MARTYRS’ DAY

Sailen Chatterjee*

    The Nation pays homage to the martyrs who suffered and died for the freedom, welfare, and progress of the country, on January 30 every year.

    It was on January 30, 1948 that Mahatma Gandhi was assassinated a little before the sunset when he was going to attend his evening prayers.

    Gandhiji was the greatest among the lakhs and lakhs of martyrs and freedom fighters who sacrificed everything for the country’s Independence, welfare andprogress.

    Since Gandhiji’s martyrdom on January 30, 1948 this day was declared as the Martyrs’ Day. Since then every year the Nation pays homage to the Mahatma and other martyrs on this day.

    On Martyr’s Day, the President, the Vice President, the Prime Minister, the Defence Minister, and the three service Chiefs gather at the Samadhi of Mahatma Gandhi at Rajghat and lay wreaths on the Samadhi decorated with multi-colour flowers. The armed forces personnel blow the bugles sounding the Last Post. The inter-services contingent reverse arms as a mark of respect to the martyrs.

    A two-minutes silence in memory of the Father of the Nation and other martyrs is observed throughout the country at 11 a.m.

    At Rajghat, in front of the Samadhi of Gandhiji, all-religion prayers are held and bhajans dear to him sung.

    January 30, 1948 is the saddest and most poignant day in our history. For on this day, 78-year old Mahatma Gandhi was killed in Birla House (now known as Gandhi Smriti) when he was going to join his evening prayers.

    This was the biggest tragedy that the Nation faced after we achieved our hard-won Independence under the leadership of Gandhiji. I was a few yards away when this tragedy occurred. Like other days, I was slowly walking behind the Mahatma towards the prayer ground. I saw a well-built, tall young man, clad in khaki, rushing from the peaceful crowd of men, women and children, who came to attend the prayers, towards Gandhiji. Gandhiji was then ascending the steps to the prayer ground. The restless young man tried to touch Gandhiji’s feet. Gandhiji’s grand daughters, Manu and Ava, told him that Gandhiji did not like people touching his feet. They both tried to stop the man and told him not to delay the Mahatma who was already late for the prayers. But the man pushed them aside and the prayer books and other things which they were carrying fell on the ground.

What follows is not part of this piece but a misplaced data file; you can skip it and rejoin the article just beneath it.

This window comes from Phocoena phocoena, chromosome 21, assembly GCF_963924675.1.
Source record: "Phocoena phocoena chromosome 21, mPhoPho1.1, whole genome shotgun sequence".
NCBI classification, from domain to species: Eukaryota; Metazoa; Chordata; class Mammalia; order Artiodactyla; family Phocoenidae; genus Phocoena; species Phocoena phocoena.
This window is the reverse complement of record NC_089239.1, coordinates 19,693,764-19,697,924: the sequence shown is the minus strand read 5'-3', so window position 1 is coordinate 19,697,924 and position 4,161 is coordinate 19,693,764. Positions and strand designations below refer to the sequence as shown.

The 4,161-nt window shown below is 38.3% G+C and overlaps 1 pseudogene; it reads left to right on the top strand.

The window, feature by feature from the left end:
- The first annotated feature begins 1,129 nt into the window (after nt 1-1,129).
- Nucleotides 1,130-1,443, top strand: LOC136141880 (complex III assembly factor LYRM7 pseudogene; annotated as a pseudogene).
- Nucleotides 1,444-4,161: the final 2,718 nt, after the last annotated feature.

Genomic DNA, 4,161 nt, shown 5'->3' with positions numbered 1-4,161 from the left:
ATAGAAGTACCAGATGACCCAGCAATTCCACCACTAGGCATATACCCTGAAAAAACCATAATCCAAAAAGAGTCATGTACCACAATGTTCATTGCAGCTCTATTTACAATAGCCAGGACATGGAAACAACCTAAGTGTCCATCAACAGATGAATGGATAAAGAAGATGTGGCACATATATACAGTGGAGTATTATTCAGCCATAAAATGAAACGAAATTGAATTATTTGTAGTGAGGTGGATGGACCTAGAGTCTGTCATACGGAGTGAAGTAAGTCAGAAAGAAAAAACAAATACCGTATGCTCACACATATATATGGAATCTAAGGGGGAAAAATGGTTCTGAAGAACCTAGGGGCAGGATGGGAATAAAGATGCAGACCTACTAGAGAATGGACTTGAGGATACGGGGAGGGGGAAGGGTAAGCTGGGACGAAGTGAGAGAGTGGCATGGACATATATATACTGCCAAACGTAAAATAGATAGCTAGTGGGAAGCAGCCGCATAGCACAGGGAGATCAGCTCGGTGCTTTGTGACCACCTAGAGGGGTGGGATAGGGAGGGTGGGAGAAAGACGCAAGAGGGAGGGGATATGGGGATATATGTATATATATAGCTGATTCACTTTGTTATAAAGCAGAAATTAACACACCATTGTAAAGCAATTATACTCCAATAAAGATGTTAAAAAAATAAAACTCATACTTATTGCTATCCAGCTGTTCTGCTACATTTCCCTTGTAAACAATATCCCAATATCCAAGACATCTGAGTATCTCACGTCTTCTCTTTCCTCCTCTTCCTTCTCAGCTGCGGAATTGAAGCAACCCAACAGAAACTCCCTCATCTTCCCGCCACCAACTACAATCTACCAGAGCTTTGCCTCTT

The young man, who had a pistol, suddenly fired three shots from close range at Gandhiji. The Mahatma fell on the ground, his white khadi dress soaked in blood. A man of prayer, Gandhiji remembered God and said, "Hey Ram : Hey Ram." It was 5.17 p.m.

    Men, women and children, who came to join the prayers, were shocked and wept aloud to see the Father of the Nation being killed in front of their eyes.

    A bleeding Gandhiji was rushed to the room where he was staying. The news of his assassination spread like a fire. Despite one of the coldest nights in India’s capital, thousands of people crowded in front of Birla House and wanted to have Gandhiji’s darshan.

    Inside the room there were tragic scenes. Pandit Nehru, our first Prime Minister, wept like a child. Sardar Patel was seen consoling him.

    Doctors rushed into the room. They examined Gandhiji. They remained dumb. Slowly, they signified that the Mahatma was dead.